Los Angeles loves Encaustic Tile
Encaustic tile has been all the rage in Los Angeles.
The designs are made by pressing together different colors of clay to achieve the pattern - opposed to a glaze applied to the surface. Traditionally they were made from clay, now cement tiles seem to be the popular medium with a wide variety of available designs.
From what I researched encaustic tile are known to have originated in Europe & France around 1850, and later gained popularity throughout Spain and Latin America.
There are a lot of Spanish style influences in LA and with our moderate weather and the bohemian modern design aesthetic that continues dominate the LA style scene, these artisinal tiles continue to pop up in the coolest restaurants, bars and homes.
I decided to check out Gracias Madre, a vegan Mexican restaurant in West Hollywood, known for it's fantastic food and equally magical interiors to see how they applied the tile to the main bar in the restaurant. Did I mention, JLO and Jessica Alba love to dine here? Yeah, they weren't there.
First impressions, beautiful. The tile, along with a very open, bright but layered space was elegant and nails the LA vibe - kind of upper echelon laid back chic. Our weather makes us chill - but Hollywood keeps it glam. It had a friendly vibe.
I didn't get a lot of great pictures because I was struggling with Milo, my giant LV bag, assisting my elderly friend and trying to capture it all on video. They were very accommodating to my obnoxious camera. You can watch our adventures in this week's video.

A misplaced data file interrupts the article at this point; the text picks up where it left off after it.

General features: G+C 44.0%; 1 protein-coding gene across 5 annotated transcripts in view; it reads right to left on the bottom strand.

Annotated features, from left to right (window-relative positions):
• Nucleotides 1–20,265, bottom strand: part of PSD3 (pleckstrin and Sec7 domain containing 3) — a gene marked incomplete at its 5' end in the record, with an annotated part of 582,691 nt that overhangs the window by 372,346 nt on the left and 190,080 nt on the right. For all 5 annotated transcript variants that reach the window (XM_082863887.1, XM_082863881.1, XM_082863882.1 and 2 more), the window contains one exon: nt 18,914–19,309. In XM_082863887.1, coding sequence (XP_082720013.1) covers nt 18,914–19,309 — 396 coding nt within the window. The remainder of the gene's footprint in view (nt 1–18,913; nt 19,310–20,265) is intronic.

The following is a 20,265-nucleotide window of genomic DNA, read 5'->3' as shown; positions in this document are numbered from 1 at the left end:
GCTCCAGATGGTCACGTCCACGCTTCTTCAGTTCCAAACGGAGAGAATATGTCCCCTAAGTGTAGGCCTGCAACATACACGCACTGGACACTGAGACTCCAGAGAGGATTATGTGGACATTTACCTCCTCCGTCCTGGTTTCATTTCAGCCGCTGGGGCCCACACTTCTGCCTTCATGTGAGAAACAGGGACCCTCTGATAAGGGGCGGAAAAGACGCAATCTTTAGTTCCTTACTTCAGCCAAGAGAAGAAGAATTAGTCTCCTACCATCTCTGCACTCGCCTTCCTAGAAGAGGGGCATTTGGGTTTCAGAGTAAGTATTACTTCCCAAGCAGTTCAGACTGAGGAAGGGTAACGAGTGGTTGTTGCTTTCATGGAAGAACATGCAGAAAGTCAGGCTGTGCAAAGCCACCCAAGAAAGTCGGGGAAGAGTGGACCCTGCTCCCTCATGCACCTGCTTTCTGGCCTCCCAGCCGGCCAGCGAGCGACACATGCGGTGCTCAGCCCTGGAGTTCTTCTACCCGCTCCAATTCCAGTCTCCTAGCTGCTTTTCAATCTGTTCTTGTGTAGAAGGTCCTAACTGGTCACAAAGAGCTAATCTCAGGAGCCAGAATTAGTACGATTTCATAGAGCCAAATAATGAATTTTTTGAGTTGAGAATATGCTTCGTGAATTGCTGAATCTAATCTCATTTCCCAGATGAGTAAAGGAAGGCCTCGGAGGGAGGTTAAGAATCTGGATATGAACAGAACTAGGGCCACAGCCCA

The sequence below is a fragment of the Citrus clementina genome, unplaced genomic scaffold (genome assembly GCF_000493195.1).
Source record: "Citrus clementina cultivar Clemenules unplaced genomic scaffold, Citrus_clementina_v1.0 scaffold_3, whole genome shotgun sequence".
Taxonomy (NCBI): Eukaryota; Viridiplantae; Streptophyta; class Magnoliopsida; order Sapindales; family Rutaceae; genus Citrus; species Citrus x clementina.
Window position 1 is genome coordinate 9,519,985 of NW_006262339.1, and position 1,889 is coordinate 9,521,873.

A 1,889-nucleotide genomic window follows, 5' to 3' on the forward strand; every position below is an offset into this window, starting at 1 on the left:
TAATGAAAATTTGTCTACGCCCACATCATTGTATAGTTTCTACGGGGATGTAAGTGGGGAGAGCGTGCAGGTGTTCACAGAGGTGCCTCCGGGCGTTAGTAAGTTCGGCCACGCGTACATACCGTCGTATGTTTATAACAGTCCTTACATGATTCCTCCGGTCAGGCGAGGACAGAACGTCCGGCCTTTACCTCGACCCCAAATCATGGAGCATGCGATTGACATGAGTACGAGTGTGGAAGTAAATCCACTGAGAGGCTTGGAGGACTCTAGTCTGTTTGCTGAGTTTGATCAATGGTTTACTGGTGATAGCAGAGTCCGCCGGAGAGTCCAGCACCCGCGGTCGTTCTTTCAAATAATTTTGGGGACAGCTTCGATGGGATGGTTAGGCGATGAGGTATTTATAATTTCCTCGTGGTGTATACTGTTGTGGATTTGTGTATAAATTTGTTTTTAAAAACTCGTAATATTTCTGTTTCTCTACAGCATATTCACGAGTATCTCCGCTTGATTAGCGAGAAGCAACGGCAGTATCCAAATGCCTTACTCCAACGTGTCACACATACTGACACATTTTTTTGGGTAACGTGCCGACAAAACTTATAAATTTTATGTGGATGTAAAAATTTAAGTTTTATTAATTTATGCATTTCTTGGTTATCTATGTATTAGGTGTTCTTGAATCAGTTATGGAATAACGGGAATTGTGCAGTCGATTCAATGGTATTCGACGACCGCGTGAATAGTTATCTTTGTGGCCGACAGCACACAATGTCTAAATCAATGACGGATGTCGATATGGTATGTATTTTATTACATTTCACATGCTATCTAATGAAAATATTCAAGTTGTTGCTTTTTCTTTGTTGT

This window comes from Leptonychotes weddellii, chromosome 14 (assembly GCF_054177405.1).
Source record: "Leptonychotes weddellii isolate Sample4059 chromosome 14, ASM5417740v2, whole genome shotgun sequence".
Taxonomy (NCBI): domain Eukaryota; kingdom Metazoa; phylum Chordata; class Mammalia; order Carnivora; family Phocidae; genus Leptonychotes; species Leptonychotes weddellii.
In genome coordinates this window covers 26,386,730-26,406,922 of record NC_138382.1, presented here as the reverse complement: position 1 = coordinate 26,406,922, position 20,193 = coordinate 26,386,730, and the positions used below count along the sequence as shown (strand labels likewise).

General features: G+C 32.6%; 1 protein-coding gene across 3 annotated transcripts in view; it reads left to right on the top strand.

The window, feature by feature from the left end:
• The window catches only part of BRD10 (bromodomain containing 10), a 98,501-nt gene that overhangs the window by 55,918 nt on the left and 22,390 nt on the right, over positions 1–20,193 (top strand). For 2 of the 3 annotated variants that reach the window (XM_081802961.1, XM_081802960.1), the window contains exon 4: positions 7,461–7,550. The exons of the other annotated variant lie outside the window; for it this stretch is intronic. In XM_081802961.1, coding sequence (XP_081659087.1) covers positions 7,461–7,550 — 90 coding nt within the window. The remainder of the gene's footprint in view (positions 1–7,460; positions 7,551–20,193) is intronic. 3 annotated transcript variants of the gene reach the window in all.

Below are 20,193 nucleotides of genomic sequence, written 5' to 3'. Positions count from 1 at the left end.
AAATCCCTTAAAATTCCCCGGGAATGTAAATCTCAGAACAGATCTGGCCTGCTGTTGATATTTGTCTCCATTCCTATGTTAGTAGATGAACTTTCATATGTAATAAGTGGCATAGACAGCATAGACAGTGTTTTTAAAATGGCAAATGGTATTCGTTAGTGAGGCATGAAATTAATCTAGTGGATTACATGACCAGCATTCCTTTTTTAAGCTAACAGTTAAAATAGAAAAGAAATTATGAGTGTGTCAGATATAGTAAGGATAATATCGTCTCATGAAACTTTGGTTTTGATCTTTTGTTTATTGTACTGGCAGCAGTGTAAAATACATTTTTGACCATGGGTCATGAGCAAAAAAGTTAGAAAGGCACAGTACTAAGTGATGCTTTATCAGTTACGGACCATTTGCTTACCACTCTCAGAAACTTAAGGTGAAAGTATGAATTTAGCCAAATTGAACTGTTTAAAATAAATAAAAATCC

Looks-wise I was sold. But would it function well as a flooring for a bathroom project I am researching?
Short answer, probably not. Biggest disappointment of the day.
I went to Ann Sacks, a tile showroom in Weho and found two patterns I absolutely loved. Really this one was my favorite for the project.
Even though it looks amazing, there are some cons to using it as bathroom flooring.
Porous - needs to be sealed again, 6 months after installation
Stains - body products and oils in the shower, no bueno and god forbid you rinse out at home hair dyes etc. in a shower with this tile
Prone to Slipping - there's nothing worse than slipping on a wet floor. That's probably the worst thing ever
So, what is it good for?
Backsplash in Kitchen or Bar
Feature Wall in Bathroom - think wall behind vanity or toilet